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Dear Dr. Vinny,

For business dinners at a nice restaurant, I prefer to review the wine list and make selections. That way, when guests arrive I’m free to talk and mingle. However, many restaurants—and more so it seems—will not email their wine list in advance of a reservation. Why is that?

—Louis R., Highland Village, Texas

Dear Louis,

I’ve actually had the opposite experience—I’m giddy about the number of restaurants that have a version of their wine list online. And I’m with you—I like to look at a wine list to get excited, to stake out a couple of wines in my budget, or to make sure the bottle I want to bring in isn’t one that’s already on their list, since that would be rude.

While I don’t know specifically why the restaurants you’re frequenting might not offer this service, I have a couple of ideas. First off, make sure you’re not calling in the middle of the lunch rush or dinner service, when messages are easier to get lost if the staff is busy and distracted.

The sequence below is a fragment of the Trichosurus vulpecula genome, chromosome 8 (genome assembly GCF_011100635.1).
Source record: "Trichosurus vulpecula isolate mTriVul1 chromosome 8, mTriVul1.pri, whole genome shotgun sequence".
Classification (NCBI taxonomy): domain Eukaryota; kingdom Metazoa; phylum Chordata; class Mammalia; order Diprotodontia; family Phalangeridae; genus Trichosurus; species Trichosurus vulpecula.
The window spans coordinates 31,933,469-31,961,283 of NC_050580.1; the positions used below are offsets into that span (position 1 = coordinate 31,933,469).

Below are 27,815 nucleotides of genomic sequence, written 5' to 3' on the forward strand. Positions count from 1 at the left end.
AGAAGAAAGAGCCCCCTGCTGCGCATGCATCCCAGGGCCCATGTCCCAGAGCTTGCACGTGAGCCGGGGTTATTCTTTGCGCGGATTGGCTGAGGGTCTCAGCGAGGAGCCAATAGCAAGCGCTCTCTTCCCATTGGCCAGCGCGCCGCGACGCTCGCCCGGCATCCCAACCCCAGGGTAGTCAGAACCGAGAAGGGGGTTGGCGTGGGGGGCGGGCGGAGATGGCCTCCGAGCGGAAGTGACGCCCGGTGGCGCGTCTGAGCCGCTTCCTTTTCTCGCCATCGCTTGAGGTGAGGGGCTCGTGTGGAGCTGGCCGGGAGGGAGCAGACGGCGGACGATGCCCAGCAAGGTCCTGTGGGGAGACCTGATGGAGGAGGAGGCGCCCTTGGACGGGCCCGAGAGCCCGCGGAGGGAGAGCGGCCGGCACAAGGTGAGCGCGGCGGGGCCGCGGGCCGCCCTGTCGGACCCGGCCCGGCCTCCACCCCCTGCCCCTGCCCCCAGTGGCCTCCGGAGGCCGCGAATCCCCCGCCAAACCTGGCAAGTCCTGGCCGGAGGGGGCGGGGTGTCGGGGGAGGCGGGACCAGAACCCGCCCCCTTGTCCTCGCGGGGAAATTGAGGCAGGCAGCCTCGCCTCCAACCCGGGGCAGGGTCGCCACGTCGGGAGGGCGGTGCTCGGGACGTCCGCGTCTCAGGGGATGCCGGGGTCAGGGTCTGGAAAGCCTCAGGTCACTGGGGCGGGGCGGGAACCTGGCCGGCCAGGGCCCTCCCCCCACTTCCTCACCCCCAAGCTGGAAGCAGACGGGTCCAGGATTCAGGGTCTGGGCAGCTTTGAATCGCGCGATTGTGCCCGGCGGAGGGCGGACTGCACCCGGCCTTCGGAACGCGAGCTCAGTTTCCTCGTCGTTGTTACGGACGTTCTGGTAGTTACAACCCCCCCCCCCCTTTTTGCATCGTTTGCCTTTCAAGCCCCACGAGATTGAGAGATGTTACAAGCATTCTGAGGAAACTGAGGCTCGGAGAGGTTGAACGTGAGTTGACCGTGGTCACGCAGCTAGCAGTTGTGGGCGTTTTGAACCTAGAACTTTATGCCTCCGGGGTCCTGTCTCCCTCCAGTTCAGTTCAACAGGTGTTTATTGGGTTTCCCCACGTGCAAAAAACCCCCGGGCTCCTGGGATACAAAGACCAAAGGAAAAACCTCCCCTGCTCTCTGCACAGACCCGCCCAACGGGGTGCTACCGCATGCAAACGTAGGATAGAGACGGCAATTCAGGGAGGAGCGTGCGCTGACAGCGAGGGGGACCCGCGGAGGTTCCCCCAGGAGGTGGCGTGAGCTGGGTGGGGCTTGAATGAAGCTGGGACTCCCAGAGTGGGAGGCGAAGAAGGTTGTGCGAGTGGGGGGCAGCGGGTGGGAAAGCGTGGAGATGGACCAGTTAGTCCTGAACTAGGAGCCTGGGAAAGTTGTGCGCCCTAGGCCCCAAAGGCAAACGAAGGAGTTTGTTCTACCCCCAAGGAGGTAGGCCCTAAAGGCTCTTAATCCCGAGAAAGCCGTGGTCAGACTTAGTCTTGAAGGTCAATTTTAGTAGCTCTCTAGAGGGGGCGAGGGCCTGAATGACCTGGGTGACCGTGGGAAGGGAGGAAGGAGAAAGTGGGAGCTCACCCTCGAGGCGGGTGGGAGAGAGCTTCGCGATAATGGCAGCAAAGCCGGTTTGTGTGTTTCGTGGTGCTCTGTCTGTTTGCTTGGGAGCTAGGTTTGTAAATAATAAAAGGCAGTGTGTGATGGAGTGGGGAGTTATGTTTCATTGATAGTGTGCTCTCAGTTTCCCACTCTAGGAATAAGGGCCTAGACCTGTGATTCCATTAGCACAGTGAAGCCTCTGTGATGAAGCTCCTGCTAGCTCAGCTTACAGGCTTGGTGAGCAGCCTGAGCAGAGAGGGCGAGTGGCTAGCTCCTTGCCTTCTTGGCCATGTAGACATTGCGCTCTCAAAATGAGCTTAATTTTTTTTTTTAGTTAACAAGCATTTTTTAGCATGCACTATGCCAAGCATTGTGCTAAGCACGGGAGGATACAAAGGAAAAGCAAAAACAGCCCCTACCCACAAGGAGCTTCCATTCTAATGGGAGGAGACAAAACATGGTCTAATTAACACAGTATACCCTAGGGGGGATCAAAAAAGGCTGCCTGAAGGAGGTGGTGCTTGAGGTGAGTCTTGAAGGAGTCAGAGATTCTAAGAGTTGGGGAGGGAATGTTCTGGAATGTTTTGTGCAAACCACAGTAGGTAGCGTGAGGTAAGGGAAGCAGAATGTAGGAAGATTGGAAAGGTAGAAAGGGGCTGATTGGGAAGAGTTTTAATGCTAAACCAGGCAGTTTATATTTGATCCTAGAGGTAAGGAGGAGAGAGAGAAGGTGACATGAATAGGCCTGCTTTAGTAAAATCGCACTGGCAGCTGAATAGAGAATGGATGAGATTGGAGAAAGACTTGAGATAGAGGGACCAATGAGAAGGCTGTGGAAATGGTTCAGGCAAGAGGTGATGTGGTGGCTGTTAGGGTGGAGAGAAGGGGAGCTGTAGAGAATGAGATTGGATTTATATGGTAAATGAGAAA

But the biggest reason I can think of is that wine lists are constantly changing—vintages, prices, by-the-glass selections—these are always in flux. A restaurant might be hesitant to send you something that hasn’t been updated recently, or that might change by the time you show up for your meal. Some restaurants might not print the wine list themselves, or might not have a version that’s email-friendly.

No matter what the excuse, if you call ahead and explain that you’d like to come up with a strategy for wine purchases ahead of time, they should be able to accommodate you. You might even consider stopping in ahead of time to look at the list in person. In any case, I find that this information is more available these days than ever, and I wish you many advance peeks at wine lists in the future.

—Dr. Vinny

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